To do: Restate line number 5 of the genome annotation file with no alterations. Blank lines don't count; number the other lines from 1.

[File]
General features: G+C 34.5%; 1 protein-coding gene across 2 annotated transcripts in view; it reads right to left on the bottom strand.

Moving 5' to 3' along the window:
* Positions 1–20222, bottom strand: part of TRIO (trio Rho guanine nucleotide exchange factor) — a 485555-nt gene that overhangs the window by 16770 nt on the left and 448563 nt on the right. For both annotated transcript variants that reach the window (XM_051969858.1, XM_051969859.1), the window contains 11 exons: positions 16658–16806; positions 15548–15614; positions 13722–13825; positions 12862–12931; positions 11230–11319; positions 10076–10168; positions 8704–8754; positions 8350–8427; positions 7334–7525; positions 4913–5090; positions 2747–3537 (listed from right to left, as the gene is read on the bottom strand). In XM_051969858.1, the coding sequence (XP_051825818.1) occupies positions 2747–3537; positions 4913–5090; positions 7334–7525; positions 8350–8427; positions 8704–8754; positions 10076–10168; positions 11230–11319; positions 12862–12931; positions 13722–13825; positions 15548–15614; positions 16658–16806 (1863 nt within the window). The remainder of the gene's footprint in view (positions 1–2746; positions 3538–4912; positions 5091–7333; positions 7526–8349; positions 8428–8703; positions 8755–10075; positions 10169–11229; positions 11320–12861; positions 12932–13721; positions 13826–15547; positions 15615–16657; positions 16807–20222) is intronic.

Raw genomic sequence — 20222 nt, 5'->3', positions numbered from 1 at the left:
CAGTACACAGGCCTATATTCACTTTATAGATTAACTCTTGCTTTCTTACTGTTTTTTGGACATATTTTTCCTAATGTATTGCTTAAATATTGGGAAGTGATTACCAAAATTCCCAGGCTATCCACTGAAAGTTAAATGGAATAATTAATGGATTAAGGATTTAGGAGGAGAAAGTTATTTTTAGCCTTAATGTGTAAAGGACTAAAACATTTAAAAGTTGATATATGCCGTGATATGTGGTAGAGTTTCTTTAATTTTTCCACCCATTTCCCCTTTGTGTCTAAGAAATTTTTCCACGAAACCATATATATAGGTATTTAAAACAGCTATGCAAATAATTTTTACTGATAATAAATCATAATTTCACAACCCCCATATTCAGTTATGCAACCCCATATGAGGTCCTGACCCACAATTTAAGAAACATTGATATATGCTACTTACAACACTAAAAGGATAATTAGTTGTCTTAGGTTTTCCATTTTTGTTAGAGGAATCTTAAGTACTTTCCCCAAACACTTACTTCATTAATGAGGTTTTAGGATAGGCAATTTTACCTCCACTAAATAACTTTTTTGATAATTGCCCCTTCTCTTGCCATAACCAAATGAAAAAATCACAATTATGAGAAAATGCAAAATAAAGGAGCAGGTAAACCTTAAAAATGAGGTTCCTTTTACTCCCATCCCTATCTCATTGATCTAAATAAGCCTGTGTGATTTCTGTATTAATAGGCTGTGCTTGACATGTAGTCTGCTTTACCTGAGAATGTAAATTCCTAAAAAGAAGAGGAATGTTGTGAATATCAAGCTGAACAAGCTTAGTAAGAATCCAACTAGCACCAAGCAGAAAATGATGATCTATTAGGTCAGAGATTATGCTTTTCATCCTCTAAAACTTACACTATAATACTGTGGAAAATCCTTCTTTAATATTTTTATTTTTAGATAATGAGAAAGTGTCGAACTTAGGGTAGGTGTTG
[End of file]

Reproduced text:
CAGTACACAGGCCTATATTCACTTTATAGATTAACTCTTGCTTTCTTACTGTTTTTTGGACATATTTTTCCTAATGTATTGCTTAAATATTGGGAAGTGATTACCAAAATTCCCAGGCTATCCACTGAAAGTTAAATGGAATAATTAATGGATTAAGGATTTAGGAGGAGAAAGTTATTTTTAGCCTTAATGTGTAAAGGACTAAAACATTTAAAAGTTGATATATGCCGTGATATGTGGTAGAGTTTCTTTAATTTTTCCACCCATTTCCCCTTTGTGTCTAAGAAATTTTTCCACGAAACCATATATATAGGTATTTAAAACAGCTATGCAAATAATTTTTACTGATAATAAATCATAATTTCACAACCCCCATATTCAGTTATGCAACCCCATATGAGGTCCTGACCCACAATTTAAGAAACATTGATATATGCTACTTACAACACTAAAAGGATAATTAGTTGTCTTAGGTTTTCCATTTTTGTTAGAGGAATCTTAAGTACTTTCCCCAAACACTTACTTCATTAATGAGGTTTTAGGATAGGCAATTTTACCTCCACTAAATAACTTTTTTGATAATTGCCCCTTCTCTTGCCATAACCAAATGAAAAAATCACAATTATGAGAAAATGCAAAATAAAGGAGCAGGTAAACCTTAAAAATGAGGTTCCTTTTACTCCCATCCCTATCTCATTGATCTAAATAAGCCTGTGTGATTTCTGTATTAATAGGCTGTGCTTGACATGTAGTCTGCTTTACCTGAGAATGTAAATTCCTAAAAAGAAGAGGAATGTTGTGAATATCAAGCTGAACAAGCTTAGTAAGAATCCAACTAGCACCAAGCAGAAAATGATGATCTATTAGGTCAGAGATTATGCTTTTCATCCTCTAAAACTTACACTATAATACTGTGGAAAATCCTTCTTTAATATTTTTATTTTTAGATAATGAGAAAGTGTCGAACTTAGGGTAGGTGTTG